I invite you to check out my most recent Lame Attempt at Humor
The Philosophical Lexicon defines the verb ‘to quine’ as follows
quine, v. (1) To deny resolutely the existence o[r] importance of something real or significant. “Some philosophers have quined classes, and some have even quined physical objects.” Occasionally used intr., e.g., “You think I quine, sir. I assure you I do not!”
The joke, of course, is that Quine denied the existence of the analytic/synthetic distinction which is both real and important. So is there any reason to think that there is something wrong with this distinction?
Examples of analytic truths are things like ‘bachlors are unmarried males’ and ‘an aniverssary is one year after an event’. Now there are alleged to be counter-examples to these kinds of claims and this is taken to be evidence that there are no alalytic truths. So, to take an excellent example of David Rosenthal’s, consider the following case.
Suppose that I am married (I am not) and that my wife and I decide to get a divorce. We get lawyers and hold meetings and hammer out an agreement. The lawyers draw up the papers and my (soon to be) ex-wife signs the papers on Friday afternoon. I can’t come in on Friday and so arrange with the lawyers to come in first thing Monday morning and sign the papers. Now let us suppose that I go out on Sunday night and meet another woman and let’s further suppose that I somehow get lucky and we end up sleeping together. Now it seems that I cannot be accused of commiting adultry and since only married people can commit adultry there is a sense in which I am not married (and so a bachlor). But technically I am still married (I have not finalized the divorce). So it looks like on Sunday night I am a married bachlor.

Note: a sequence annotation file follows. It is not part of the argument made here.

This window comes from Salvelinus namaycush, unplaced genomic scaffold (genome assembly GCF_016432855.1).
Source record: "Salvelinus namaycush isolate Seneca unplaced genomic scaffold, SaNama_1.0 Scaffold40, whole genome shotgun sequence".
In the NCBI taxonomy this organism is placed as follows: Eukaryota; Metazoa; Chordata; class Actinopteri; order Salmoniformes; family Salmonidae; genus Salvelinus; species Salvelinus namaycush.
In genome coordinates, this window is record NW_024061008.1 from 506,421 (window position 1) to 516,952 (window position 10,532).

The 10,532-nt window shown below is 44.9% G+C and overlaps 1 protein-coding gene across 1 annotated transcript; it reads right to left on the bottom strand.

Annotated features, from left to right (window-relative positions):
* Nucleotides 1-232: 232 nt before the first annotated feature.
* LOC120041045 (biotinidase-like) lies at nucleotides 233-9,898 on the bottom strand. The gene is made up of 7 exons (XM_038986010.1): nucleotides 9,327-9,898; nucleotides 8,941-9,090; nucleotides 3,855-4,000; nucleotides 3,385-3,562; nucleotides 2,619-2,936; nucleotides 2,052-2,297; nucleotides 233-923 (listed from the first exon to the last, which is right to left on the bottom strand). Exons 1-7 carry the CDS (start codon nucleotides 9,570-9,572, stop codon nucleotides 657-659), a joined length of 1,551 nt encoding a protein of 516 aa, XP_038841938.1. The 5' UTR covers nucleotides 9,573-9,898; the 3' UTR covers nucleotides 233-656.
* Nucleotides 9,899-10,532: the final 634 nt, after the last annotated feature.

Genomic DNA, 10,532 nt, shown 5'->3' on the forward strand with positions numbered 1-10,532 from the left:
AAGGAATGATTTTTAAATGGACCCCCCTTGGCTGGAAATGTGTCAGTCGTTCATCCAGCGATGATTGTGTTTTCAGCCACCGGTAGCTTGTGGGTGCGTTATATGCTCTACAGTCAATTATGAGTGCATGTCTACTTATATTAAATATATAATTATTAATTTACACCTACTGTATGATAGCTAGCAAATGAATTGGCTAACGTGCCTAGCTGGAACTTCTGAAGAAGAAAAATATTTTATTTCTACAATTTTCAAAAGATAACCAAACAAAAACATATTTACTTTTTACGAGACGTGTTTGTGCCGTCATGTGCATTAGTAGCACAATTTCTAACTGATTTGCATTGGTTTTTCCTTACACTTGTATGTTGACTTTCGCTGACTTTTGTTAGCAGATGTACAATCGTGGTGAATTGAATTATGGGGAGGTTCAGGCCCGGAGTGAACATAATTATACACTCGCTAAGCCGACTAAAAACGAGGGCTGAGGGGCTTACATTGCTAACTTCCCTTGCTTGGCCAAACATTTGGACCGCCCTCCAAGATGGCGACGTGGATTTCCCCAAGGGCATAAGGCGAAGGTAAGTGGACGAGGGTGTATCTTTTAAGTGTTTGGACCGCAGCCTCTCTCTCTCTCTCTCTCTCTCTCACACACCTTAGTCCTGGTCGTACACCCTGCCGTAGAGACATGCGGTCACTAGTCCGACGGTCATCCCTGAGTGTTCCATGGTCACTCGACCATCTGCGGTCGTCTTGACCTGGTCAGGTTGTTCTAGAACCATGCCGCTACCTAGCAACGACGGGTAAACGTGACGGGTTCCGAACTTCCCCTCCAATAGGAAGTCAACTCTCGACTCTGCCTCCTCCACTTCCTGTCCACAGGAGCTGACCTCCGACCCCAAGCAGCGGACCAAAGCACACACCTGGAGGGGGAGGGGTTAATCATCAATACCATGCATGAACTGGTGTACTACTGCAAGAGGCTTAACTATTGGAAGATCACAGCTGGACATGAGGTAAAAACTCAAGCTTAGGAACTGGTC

Now, people usually resist the conclusion of this scenerio, but let us suppose that it is accurate. Is it a counter-example to the alleged analytic truth that bachlors are unmarried males? I don’t think so. Rather what is at issue here is what counts as being married. Once we settle whether I am really married or not then we will settle whether or not I am a bachlor.